SocialiteThis article does not citeany references or sources. (May 2007)
Please help improve this articleby adding citations to reliable sources. Unverifiablematerial may be challenged and removed.
Specific concerns may be found on the talk page. See Wikipedia's guide to writing better articlesfor suggestions.(January 2008)
A socialite is a person (male or female, but more often used for a woman) of social prominence who spends significant resources entertaining and being entertained but is not (at least in the early 20th century heyday of socialites) a professional entertainer. A socialite is usually a member of the upper class or aristocracy with their social movements categorized in high-society magazines like Tatler. In the United States, socialites may be listed in the Social Register. Young women may be debutantes prior to being socialites.
In the past
The socialite as a distinct class in American cities arose in the late 19th century Gilded Age. Newspapers expanded greatly, and reported the balls, parties and other entertainments among the also expanding class of rich people and social climbers. Many newspapers published these reports in a regular "Society" page or section, and the persons who were regularly reported there came to be called "socialites."
The impact of socialites derived not so much from their artistic realisations (then they would be known primarily as author or performer, etc.) or from their official social stature (then they would be called politician, industrialist, etc.), or wealth, as from their less-tangible ability to dominate the social scene and use personal charisma to achieve prominence. The term "socialite" may be used in a string of descriptive nouns, as "author, entrepreneur and socialite," but was perhaps most often used of a prominent person who did not easily fit into any other category.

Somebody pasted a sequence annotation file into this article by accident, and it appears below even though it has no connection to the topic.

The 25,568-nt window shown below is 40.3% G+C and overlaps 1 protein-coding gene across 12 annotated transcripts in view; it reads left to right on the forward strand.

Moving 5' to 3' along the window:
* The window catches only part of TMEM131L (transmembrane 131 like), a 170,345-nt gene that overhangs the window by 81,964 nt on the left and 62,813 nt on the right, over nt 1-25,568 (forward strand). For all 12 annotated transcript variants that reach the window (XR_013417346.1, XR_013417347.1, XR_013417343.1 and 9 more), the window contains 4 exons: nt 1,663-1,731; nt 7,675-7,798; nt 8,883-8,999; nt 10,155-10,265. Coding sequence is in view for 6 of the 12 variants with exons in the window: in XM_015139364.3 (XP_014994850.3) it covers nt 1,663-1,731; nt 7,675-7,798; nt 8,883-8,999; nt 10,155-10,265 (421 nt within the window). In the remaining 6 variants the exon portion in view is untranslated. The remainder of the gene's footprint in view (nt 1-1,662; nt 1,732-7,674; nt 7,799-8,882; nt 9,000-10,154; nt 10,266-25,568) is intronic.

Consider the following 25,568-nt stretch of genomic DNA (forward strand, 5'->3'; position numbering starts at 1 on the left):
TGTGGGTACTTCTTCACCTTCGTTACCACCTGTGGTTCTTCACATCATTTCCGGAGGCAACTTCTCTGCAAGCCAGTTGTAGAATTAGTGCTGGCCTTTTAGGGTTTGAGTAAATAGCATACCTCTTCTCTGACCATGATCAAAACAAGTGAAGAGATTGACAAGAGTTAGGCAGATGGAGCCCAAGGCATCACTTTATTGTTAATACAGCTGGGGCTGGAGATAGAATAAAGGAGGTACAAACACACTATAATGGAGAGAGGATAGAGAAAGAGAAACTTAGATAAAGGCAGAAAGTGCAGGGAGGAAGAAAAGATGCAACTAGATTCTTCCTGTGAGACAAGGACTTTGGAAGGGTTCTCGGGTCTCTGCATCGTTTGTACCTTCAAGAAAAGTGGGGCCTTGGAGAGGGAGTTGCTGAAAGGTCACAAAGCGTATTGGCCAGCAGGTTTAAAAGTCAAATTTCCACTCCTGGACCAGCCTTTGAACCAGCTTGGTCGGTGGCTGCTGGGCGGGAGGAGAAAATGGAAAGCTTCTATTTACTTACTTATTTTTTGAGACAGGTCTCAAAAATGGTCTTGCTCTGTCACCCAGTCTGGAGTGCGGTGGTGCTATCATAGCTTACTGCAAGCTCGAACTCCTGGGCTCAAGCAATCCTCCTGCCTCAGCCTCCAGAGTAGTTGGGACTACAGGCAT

Socialites and celebrities were briefly united in the jet set around 1960 but in later years the former group were absorbed or displaced by the latter. Television news gave little attention to high society, and in the 1970s newspapers curtailed or discontinued their daily "Society" page, instituted a Sunday "Style" section, and neglected socialites unless they were also celebrities.
The stock market boom of the 1980s and other developments in the regilded age of the late 20th century produced a plentiful nouveau riche class, but their interest in the customary rituals of the old monied elite ranged from tepid distaste to mild curiosity and did not bring new life to the moribund institution.
Socialites of Today
Socialites today, are often the children of prior socialites. The lifestyle is gaining much recognition. A direct interpretation of this is The CW's Gossip Girl. Males are also being more prominently shown as socialites, living lavish and entertained lives.
- Examples of people often considered to be socialites
- Social Register
- Junior League